Prime Minister Benjamin Netanyahu, April 3, 2015.
(photo credit: KOBY GIDEON/GPO)
Prime Minister Benjamin Netanyahu is determined to pass a bill that would allow the Knesset to re-legislate laws declared unconstitutional by the High Court, he told Meretz leader Zehava Gal-On Monday.
The bill in question is part of a judicial- reform package meant to fight judicial activism, which Likud and Bayit Yehudi hope to make part of the next coalition’s guidelines and Kulanu chairman Moshe Kahlon opposes.
The proposal would allow the Knesset to pass laws vetoed by the High Court on grounds that they defy Basic Laws, which are meant to eventually form a constitution. The laws would have to be voted in by a full majority of 61 MKs and would have to be renewed every four years.
This “override clause” is already part of Basic Law: Freedom of Occupation passed in 1994 following a demand by Shas to pass a law prohibiting the import of non-kosher meat. Likud and Bayit Yehudi seek to have it apply to all Basic Law: Human Dignity and Liberty.
The other judicial reform the parties want to implement is to increase the number of politicians on the Committee to Appoint Judges from four to six, thus decreasing the proportion of judges to elected officials on the panel.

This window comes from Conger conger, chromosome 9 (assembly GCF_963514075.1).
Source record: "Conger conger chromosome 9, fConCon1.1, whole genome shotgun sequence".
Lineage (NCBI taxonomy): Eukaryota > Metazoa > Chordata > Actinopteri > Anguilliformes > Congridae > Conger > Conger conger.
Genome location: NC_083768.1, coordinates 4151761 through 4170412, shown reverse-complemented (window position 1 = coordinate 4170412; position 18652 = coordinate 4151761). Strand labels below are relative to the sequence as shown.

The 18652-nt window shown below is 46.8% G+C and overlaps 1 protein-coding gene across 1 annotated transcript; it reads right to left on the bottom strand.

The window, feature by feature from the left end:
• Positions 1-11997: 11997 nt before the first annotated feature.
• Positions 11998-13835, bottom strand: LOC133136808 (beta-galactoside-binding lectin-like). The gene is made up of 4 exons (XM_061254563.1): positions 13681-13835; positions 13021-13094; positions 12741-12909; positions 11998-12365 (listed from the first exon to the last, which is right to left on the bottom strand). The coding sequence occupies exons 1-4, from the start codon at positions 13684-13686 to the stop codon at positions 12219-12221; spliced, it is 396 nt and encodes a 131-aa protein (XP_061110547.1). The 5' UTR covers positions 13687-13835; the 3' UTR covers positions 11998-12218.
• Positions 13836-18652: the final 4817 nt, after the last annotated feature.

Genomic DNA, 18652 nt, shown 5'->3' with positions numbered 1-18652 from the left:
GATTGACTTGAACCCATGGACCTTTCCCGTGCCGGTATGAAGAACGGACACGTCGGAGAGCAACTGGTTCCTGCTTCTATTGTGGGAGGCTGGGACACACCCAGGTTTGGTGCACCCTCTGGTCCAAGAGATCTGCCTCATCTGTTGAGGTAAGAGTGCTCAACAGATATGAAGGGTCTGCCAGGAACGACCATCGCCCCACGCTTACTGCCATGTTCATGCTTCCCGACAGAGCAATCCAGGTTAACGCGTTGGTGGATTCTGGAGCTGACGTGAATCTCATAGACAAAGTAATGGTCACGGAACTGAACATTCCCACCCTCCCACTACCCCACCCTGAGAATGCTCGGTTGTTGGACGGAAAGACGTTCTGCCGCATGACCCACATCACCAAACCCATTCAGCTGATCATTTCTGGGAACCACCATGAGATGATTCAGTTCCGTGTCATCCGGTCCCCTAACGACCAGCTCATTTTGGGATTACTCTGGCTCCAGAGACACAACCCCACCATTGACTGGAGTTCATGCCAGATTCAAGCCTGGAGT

Kahlon cosponsored a bill to the same effect in the 17th Knesset, but opposed it in coalition talks.
Gal-On said Netanyahu emphasized the judicial reforms, especially the override clause, in their meeting Monday afternoon.
“The cat is out of the bag. The prime minister is serving the extreme Right,” Gal-On said.
According to Gal-On, the override clause undermines human rights, and the prime minister “is prepared to crush the High Court and undermine the foundations of democracy for political interests.”
The Prime Minister’s Office declined to comment on the matter.